Australia Bowls Underarm To East Timor
published in CARITAS UPDATE, 34, Winter 2004.
www.caritas.org.nz; ph 04 496 1742
Australia Bowls Underarm To East Timor: The Lure Of Oil And Gas Makes For Dirty Tricks
Oil, it is a small word that causes big things. Not enough oil and you find petrol prices go up. Too much oil, especially when it is spilling into the ocean after a tanker has crashed and you have an environmental disaster.
Here in our own corner of the world, far away from the leaders of OPEC, the issue of oil is threatening to cause a sticky mess in relations between Australia and the world's newest nation, East Timor.
Australia has claimed ownership of two-thirds of the vast oil and gas reserves that lie beneath the Timor Sea, the 645-kilometre stretch of water that divides the two countries. The richest field, Greater Sunrise is just 145km off East Timor's coast.
The history of this maritime dispute lies in the East Timor's long and brutal occupation by Indonesian forces. In a boundary agreed by Australia and Indonesia in 1972, most of the reserves were placed inside Australian territory, this was ratified in a treaty in 1989. Meantime, Australia acknowledged Indonesia's annexation of tiny East Timor.
As a new nation, East Timor must of course negotiate its borders. Negotiations recently began in April to address the issue of the maritime boundary. Canberra insists on keeping the 1972 boundary. But Dili rightly points out that this was negotiated with an illegal occupying power. It may be fine for the border with Indonesia, but not for that between East Timor and Australia. They want to take the matter to the neutral International Court on the Law of the Sea. This Law normally results in the adoption of maritime borders mid-way between two countries. Conveniently Australia withdrew from the jurisdiction of the International Court of Justice in relation to maritime boundary issues just before East Timor's independence in 2002.
Since 1999, Australia has reaped US$1 million a day from exploitation of the Corallina/Laminaria oil field, which lies beneath East Timor's half of the seabed. The undeveloped Greater Sunrise alone contains US$25 billion. Under the status quo East Timor's share would be just over US$4 billion over the coming decades but if the boundary was set along the median line it would receive US$12 billion. In fact, it may qualify for the lion's share of the oil. To further aggravate the issue Canberra is issuing exploration licences to oil companies for fields in disputed territories. In other words, exploiting the oil before Timor even has a chance to pursue its rights.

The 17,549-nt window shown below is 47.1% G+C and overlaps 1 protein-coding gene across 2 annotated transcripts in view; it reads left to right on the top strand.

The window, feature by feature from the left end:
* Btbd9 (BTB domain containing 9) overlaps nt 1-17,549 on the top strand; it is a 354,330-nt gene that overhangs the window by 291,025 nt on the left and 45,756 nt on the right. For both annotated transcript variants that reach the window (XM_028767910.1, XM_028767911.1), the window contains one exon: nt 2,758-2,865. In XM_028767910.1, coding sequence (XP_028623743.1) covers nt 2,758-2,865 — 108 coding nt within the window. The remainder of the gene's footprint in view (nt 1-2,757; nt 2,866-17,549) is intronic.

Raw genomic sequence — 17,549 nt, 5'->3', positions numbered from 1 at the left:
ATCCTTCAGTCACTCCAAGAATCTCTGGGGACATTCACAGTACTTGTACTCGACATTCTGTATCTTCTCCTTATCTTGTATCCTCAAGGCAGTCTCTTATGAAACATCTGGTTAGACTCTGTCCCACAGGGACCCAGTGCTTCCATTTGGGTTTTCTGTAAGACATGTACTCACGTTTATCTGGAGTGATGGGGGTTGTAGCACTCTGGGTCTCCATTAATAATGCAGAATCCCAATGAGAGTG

For East Timor, a country where 41 per cent of the population live in extreme poverty and 12 per cent of children die before the age of five mainly due to preventable diseases, the revenue from these oil and gas reserves offer a lifeline. They could help transform this fledgling country, from one dependant on foreign aid to one that is prosperous and self-sufficient. The revenue could be used to build desperately needed infrastructure, develop healthcare and education programmes and invest in industries.
Caritas Aotearoa New Zealand wrote to New Zealand's Minister for Foreign Affairs and Trade, Hon Phil Goff asking that as a country who has worked to see a better future for the people of East Timor, our government should urge Australia to negotiate in good faith a fair maritime boundary with East Timor based on International Law.
The response from the Minister stated that while the New Zealand government supports East Timor's development through its NZAID programme, it is a bilateral matter for the governments of Australia and East Timor "to work out within the parameters of international law." If this stance continues then East Timor will have to look futher afield than it's Pacific neighbours who seem happy for it to continue to be dependant on them foreign aid rather than become an a fully independent voice in the Asia-Pacific region.
In seeking resolution of this issue, East Timor is not asking for special treatment. It simply wants to take the matter to the International Court on the Law of the Sea, and have the matter dealt with fairly and impartially. That this is being denied to them by Australia is a blight on our region and something New Zealand, itself a small country, should be very concerned about.